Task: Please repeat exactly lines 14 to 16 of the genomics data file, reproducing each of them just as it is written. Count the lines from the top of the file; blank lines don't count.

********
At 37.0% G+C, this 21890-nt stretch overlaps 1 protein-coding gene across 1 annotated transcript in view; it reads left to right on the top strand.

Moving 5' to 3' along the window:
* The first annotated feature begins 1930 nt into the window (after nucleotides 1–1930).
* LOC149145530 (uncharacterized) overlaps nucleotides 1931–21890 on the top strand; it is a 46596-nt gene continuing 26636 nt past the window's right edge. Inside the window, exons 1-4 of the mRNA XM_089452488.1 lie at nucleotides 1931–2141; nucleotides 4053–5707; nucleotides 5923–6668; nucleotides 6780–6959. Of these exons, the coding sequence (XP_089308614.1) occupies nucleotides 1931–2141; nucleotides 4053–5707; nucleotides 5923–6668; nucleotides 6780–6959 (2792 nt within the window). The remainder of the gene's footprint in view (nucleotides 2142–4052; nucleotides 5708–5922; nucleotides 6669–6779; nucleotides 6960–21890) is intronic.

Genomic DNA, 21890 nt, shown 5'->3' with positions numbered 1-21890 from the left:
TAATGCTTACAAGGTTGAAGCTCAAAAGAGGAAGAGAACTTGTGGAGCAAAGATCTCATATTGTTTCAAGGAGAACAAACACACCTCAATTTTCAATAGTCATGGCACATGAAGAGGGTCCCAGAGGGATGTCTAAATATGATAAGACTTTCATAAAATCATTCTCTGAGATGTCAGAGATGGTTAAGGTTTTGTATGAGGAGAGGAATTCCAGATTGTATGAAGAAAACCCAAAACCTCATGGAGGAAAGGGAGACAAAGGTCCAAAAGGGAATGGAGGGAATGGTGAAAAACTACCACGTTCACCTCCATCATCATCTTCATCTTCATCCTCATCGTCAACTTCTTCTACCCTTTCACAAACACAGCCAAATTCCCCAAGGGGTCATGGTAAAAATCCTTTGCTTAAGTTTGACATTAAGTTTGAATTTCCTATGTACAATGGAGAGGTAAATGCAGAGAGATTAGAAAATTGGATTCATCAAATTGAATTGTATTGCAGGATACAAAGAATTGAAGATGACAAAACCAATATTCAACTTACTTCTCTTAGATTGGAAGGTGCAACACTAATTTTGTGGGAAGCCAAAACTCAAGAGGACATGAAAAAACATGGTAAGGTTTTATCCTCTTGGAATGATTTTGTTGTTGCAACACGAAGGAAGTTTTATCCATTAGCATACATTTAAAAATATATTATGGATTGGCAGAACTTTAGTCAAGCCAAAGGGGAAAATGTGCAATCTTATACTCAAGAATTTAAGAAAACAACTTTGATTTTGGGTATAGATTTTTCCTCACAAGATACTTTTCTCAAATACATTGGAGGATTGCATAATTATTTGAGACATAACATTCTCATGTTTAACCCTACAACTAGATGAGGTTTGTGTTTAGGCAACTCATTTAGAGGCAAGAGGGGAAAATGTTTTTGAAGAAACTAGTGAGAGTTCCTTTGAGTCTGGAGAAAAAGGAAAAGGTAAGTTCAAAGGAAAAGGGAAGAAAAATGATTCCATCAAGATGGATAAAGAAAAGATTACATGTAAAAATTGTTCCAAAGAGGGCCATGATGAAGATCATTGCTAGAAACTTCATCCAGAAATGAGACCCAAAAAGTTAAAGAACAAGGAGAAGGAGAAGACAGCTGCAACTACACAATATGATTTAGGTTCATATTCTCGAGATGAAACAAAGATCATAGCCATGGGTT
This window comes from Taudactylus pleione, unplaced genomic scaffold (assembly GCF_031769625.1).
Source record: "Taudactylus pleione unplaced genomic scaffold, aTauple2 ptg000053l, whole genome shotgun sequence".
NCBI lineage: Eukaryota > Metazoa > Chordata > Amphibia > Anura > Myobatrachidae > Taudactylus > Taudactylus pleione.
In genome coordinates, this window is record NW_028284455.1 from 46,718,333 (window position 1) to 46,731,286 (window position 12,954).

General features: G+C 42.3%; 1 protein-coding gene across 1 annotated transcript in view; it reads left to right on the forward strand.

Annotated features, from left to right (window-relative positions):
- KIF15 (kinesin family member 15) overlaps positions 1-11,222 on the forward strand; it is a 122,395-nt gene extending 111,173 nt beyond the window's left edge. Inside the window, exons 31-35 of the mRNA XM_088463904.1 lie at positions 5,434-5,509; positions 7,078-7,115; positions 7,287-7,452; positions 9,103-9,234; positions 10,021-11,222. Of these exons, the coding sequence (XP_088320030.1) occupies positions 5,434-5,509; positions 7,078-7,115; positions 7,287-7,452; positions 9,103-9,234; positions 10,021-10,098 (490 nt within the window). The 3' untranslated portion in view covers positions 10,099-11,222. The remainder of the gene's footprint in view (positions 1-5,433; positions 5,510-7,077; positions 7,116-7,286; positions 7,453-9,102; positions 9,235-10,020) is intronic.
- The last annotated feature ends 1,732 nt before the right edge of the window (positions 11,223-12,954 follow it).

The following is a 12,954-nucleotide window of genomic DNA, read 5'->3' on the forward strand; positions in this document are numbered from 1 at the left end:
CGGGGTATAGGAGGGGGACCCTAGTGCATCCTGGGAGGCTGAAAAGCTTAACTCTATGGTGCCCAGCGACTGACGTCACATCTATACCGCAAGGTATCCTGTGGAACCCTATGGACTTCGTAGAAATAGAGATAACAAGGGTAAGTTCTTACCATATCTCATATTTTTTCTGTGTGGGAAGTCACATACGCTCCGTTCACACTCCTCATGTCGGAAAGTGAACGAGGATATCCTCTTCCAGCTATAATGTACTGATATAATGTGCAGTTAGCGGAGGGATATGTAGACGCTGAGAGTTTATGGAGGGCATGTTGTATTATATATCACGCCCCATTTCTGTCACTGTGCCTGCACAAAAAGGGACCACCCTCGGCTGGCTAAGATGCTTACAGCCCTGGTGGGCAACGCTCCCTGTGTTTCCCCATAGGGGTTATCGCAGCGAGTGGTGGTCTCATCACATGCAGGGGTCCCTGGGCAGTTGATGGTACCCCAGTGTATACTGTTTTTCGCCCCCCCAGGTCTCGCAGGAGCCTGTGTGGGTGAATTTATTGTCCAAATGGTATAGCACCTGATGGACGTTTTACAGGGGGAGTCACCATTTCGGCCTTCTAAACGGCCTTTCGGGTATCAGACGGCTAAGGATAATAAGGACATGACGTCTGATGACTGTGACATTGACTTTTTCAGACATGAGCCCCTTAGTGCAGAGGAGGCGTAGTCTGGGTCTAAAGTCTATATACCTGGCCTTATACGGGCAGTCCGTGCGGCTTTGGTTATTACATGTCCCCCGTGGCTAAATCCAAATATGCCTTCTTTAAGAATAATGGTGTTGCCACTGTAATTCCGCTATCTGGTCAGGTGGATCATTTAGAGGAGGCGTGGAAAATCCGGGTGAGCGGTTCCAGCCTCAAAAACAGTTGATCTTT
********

- The last annotated feature ends 1,732 nt before the right edge of the window (positions 11,223-12,954 follow it).

The following is a 12,954-nucleotide window of genomic DNA, read 5'->3' on the forward strand; positions in this document are numbered from 1 at the left end:
CGGGGTATAGGAGGGGGACCCTAGTGCATCCTGGGAGGCTGAAAAGCTTAACTCTATGGTGCCCAGCGACTGACGTCACATCTATACCGCAAGGTATCCTGTGGAACCCTATGGACTTCGTAGAAATAGAGATAACAAGGGTAAGTTCTTACCATATCTCATATTTTTTCTGTGTGGGAAGTCACATACGCTCCGTTCACACTCCTCATGTCGGAAAGTGAACGAGGATATCCTCTTCCAGCTATAATGTACTGATATAATGTGCAGTTAGCGGAGGGATATGTAGACGCTGAGAGTTTATGGAGGGCATGTTGTATTATATATCACGCCCCATTTCTGTCACTGTGCCTGCACAAAAAGGGACCACCCTCGGCTGGCTAAGATGCTTACAGCCCTGGTGGGCAACGCTCCCTGTGTTTCCCCATAGGGGTTATCGCAGCGAGTGGTGGTCTCATCACATGCAGGGGTCCCTGGGCAGTTGATGGTACCCCAGTGTATACTGTTTTTCGCCCCCCCAGGTCTCGCAGGAGCCTGTGTGGGTGAATTTATTGTCCAAATGGTATAGCACCTGATGGACGTTTTACAGGGGGAGTCACCATTTCGGCCTTCTAAACGGCCTTTCGGGTATCAGACGGCTAAGGATAATAAGGACATGACGTCTGATGACTGTGACATTGACTTTTTCAGACATGAGCCCCTTAGTGCAGAGGAGGCGTAGTCTGGGTCTAAAGTCTATATACCTGGCCTTATACGGGCAGTCCGTGCGGCTTTGGTTATTACATGTCCCCCGTGGCTAAATCCAAATATGCCTTCTTTAAGAATAATGGTGTTGCCACTGTAATTCCGCTATCTGGTCAGGTGGATCATTTAGAGGAGGCGTGGAAAATCCGGGTGAGCGGTTCCAGCCTCAAAAACAGTTGATCTTT